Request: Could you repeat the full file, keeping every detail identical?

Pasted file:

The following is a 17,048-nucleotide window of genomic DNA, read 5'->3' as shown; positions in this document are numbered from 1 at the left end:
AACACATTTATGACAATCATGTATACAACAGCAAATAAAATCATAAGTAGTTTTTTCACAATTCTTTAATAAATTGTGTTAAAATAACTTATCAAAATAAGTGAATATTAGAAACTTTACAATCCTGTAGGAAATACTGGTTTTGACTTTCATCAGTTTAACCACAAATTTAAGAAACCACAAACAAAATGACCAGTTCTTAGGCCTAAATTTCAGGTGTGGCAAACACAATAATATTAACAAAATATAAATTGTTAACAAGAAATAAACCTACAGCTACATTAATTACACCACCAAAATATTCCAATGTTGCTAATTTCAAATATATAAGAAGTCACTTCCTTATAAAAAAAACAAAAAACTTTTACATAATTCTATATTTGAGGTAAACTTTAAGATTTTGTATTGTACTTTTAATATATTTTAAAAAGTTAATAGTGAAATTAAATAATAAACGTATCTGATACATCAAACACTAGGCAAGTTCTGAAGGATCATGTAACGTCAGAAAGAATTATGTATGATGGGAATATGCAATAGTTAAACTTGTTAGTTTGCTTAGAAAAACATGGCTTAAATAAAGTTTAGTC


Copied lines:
The following is a 17,048-nucleotide window of genomic DNA, read 5'->3' as shown; positions in this document are numbered from 1 at the left end:
AACACATTTATGACAATCATGTATACAACAGCAAATAAAATCATAAGTAGTTTTTTCACAATTCTTTAATAAATTGTGTTAAAATAACTTATCAAAATAAGTGAATATTAGAAACTTTACAATCCTGTAGGAAATACTGGTTTTGACTTTCATCAGTTTAACCACAAATTTAAGAAACCACAAACAAAATGACCAGTTCTTAGGCCTAAATTTCAGGTGTGGCAAACACAATAATATTAACAAAATATAAATTGTTAACAAGAAATAAACCTACAGCTACATTAATTACACCACCAAAATATTCCAATGTTGCTAATTTCAAATATATAAGAAGTCACTTCCTTATAAAAAAAACAAAAAACTTTTACATAATTCTATATTTGAGGTAAACTTTAAGATTTTGTATTGTACTTTTAATATATTTTAAAAAGTTAATAGTGAAATTAAATAATAAACGTATCTGATACATCAAACACTAGGCAAGTTCTGAAGGATCATGTAACGTCAGAAAGAATTATGTATGATGGGAATATGCAATAGTTAAACTTGTTAGTTTGCTTAGAAAAACATGGCTTAAATAAAGTTTAGTC